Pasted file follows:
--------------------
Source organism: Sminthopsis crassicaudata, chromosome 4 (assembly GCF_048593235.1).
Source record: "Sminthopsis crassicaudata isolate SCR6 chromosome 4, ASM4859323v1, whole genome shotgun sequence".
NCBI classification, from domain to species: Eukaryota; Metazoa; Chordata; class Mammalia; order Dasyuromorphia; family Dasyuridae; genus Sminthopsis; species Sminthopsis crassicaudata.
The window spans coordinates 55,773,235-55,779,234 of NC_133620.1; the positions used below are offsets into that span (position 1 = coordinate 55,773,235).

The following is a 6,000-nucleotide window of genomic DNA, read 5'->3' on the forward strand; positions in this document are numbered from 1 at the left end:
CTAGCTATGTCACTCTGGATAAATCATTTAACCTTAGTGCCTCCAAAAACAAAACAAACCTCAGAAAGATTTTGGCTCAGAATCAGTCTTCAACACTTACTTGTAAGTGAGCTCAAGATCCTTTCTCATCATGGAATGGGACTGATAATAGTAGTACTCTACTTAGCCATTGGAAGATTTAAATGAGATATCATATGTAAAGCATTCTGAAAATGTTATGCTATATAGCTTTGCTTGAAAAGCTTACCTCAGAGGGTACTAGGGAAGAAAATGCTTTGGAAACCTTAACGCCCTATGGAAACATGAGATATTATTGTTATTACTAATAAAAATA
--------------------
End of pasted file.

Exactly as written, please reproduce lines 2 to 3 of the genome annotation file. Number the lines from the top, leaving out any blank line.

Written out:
Source record: "Sminthopsis crassicaudata isolate SCR6 chromosome 4, ASM4859323v1, whole genome shotgun sequence".
NCBI classification, from domain to species: Eukaryota; Metazoa; Chordata; class Mammalia; order Dasyuromorphia; family Dasyuridae; genus Sminthopsis; species Sminthopsis crassicaudata.